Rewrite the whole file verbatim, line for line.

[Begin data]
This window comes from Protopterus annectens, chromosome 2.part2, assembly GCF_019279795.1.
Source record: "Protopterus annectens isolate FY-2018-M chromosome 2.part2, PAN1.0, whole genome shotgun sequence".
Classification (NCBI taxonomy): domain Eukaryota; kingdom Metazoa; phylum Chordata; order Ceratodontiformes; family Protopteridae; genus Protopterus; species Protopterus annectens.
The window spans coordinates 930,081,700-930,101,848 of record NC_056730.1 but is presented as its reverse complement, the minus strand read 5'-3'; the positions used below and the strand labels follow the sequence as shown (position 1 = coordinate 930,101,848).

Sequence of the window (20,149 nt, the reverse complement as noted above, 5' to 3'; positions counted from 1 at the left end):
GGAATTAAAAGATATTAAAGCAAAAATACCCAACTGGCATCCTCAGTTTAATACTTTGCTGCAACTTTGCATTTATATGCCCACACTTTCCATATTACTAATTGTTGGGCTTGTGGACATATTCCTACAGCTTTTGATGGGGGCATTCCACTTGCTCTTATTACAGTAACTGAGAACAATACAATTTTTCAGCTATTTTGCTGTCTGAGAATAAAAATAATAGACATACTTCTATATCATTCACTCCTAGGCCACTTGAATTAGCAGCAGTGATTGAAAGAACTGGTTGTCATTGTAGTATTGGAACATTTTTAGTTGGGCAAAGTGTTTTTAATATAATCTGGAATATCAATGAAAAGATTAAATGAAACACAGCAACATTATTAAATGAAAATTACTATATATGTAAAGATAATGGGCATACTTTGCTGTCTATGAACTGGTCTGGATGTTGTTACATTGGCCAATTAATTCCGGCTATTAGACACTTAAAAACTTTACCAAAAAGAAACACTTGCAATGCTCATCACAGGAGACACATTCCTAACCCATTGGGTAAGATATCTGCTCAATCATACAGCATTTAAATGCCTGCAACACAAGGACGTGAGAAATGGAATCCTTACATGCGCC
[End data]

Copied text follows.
This window comes from Protopterus annectens, chromosome 2.part2, assembly GCF_019279795.1.
Source record: "Protopterus annectens isolate FY-2018-M chromosome 2.part2, PAN1.0, whole genome shotgun sequence".
Classification (NCBI taxonomy): domain Eukaryota; kingdom Metazoa; phylum Chordata; order Ceratodontiformes; family Protopteridae; genus Protopterus; species Protopterus annectens.
The window spans coordinates 930,081,700-930,101,848 of record NC_056730.1 but is presented as its reverse complement, the minus strand read 5'-3'; the positions used below and the strand labels follow the sequence as shown (position 1 = coordinate 930,101,848).

Sequence of the window (20,149 nt, the reverse complement as noted above, 5' to 3'; positions counted from 1 at the left end):
GGAATTAAAAGATATTAAAGCAAAAATACCCAACTGGCATCCTCAGTTTAATACTTTGCTGCAACTTTGCATTTATATGCCCACACTTTCCATATTACTAATTGTTGGGCTTGTGGACATATTCCTACAGCTTTTGATGGGGGCATTCCACTTGCTCTTATTACAGTAACTGAGAACAATACAATTTTTCAGCTATTTTGCTGTCTGAGAATAAAAATAATAGACATACTTCTATATCATTCACTCCTAGGCCACTTGAATTAGCAGCAGTGATTGAAAGAACTGGTTGTCATTGTAGTATTGGAACATTTTTAGTTGGGCAAAGTGTTTTTAATATAATCTGGAATATCAATGAAAAGATTAAATGAAACACAGCAACATTATTAAATGAAAATTACTATATATGTAAAGATAATGGGCATACTTTGCTGTCTATGAACTGGTCTGGATGTTGTTACATTGGCCAATTAATTCCGGCTATTAGACACTTAAAAACTTTACCAAAAAGAAACACTTGCAATGCTCATCACAGGAGACACATTCCTAACCCATTGGGTAAGATATCTGCTCAATCATACAGCATTTAAATGCCTGCAACACAAGGACGTGAGAAATGGAATCCTTACATGCGCC